An Almost Hands-On Preview
July 25, 2007 – I have to say that the title I was looking forward to the most this year was Bleach: Shattered Blade. But unfortunately, at the Otakon convention, I guess some people thought that the 15-minute rule didn’t apply to them, and kindly told me when I asked when I could play that they’d be at least another hour or two. So, being the nice, non-confrontational person that I am…I let it slide. But I warn those who think that this is acceptable behavior, it’s not, and you’re going to rile up the wrong person one day.
But aside from the discourteous people I found, I was able to watch some demonstrations of the game, and got a real taste for how this game is going to be when it comes to our shores this October. One of the first things that strikes you about this game is the uber-impressive visuals. This title was one of the first titles for the Wii in Japan, and the visuals are surprisingly sharp. Of course, like all of the up-and-coming anime games, you get the cell-shaded look, but Bleach: Shattered Blade really stands head and shoulder above the other anime-inspired games when you’re looking at sharp graphics.
And this is also in part to the wonderfully executed fight scenes. It’s been a while since there’s been any really bad action sequences, but one of the real strengths of Bleach: Shattered Blade is that it has a very clear cut movement and action on-screen, which make the game easy to strategize. You might not think “strategy” and “fighting game” could be in the same sentence, only because there’s so many button mashers, but this game really takes advantage of its on-screen visuals to help you find weak spots and develop a strategy to exploit your opponent’s shortcomings.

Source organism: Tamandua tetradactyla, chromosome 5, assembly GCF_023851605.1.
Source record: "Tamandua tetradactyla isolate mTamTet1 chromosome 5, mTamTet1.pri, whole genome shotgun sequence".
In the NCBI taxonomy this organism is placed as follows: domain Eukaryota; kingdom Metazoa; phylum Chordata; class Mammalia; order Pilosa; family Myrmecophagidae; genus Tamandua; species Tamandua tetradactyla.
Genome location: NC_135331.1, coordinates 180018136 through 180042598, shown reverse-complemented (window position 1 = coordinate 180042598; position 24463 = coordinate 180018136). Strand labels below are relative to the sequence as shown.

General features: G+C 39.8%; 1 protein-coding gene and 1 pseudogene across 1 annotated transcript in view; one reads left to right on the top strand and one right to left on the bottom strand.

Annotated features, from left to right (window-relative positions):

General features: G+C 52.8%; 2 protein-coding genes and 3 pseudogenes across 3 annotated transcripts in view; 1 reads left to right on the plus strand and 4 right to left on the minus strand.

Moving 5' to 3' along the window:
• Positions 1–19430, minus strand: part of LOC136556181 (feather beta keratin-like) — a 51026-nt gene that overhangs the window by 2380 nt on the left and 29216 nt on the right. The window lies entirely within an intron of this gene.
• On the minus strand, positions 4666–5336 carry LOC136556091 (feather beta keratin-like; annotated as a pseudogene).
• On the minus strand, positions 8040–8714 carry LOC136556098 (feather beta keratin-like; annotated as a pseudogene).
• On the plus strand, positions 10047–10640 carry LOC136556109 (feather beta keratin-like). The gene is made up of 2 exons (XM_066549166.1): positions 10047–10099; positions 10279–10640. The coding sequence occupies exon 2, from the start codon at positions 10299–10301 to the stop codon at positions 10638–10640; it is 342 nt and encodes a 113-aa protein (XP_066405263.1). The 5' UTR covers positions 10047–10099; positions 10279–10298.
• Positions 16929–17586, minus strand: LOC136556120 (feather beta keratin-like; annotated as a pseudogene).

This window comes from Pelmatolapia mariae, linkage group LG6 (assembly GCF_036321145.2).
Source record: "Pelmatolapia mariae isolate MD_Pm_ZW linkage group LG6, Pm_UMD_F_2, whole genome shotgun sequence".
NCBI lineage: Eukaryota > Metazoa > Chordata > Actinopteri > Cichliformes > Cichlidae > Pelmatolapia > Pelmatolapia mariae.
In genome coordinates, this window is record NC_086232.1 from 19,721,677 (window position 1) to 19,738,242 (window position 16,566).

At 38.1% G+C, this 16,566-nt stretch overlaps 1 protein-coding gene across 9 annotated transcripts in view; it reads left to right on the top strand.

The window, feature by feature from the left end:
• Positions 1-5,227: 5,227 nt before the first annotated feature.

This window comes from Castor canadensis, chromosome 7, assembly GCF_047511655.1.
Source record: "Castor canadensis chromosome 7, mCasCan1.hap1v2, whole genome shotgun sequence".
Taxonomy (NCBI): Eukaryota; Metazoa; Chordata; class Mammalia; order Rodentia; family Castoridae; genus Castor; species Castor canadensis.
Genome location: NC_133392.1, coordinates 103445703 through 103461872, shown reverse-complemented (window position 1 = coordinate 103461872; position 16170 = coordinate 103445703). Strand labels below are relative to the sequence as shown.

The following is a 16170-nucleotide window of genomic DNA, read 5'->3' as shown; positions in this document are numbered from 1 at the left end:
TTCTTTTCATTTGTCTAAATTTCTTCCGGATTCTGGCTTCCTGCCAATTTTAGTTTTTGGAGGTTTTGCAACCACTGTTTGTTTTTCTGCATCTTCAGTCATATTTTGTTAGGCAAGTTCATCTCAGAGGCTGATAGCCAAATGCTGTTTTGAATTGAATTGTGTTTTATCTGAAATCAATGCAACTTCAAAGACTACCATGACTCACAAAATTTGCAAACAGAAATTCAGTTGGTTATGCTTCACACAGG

Another really good feature of this game is the control scheme. Sure, you can hit buttons, but to do your special “bankai” moves, you utilize some pretty intuitive motion controls. Not unlike the newest DBZ game, the motion controls will trigger different “ultimate” moves, but you’ll have to pull off the move pretty well to realize the full extent of the damage.
It’s also important to mention that the localized version of Bleach: Shattered Souls may be somewhat different from the Japanese version simply because of the different storylines going on in the Japanese version of the anime. Since they are way ahead of the English version, and some might be upset about future spoilers, I wouldn’t be surprised if the game I pick up this fall is somewhat different from the title I was able to look at during Otakon. But changes are never big enough to cause a stink over, and I’m really okay with alterations that make the game more accessible to people who’ve seen the English version only.
All in all, I really count myself lucky that I even got to see some of the gameplay, even if I wasn’t able to participate myself. This game looks like it’s going to be really awesome, and I can’t wait to actually get my hands on it this fall!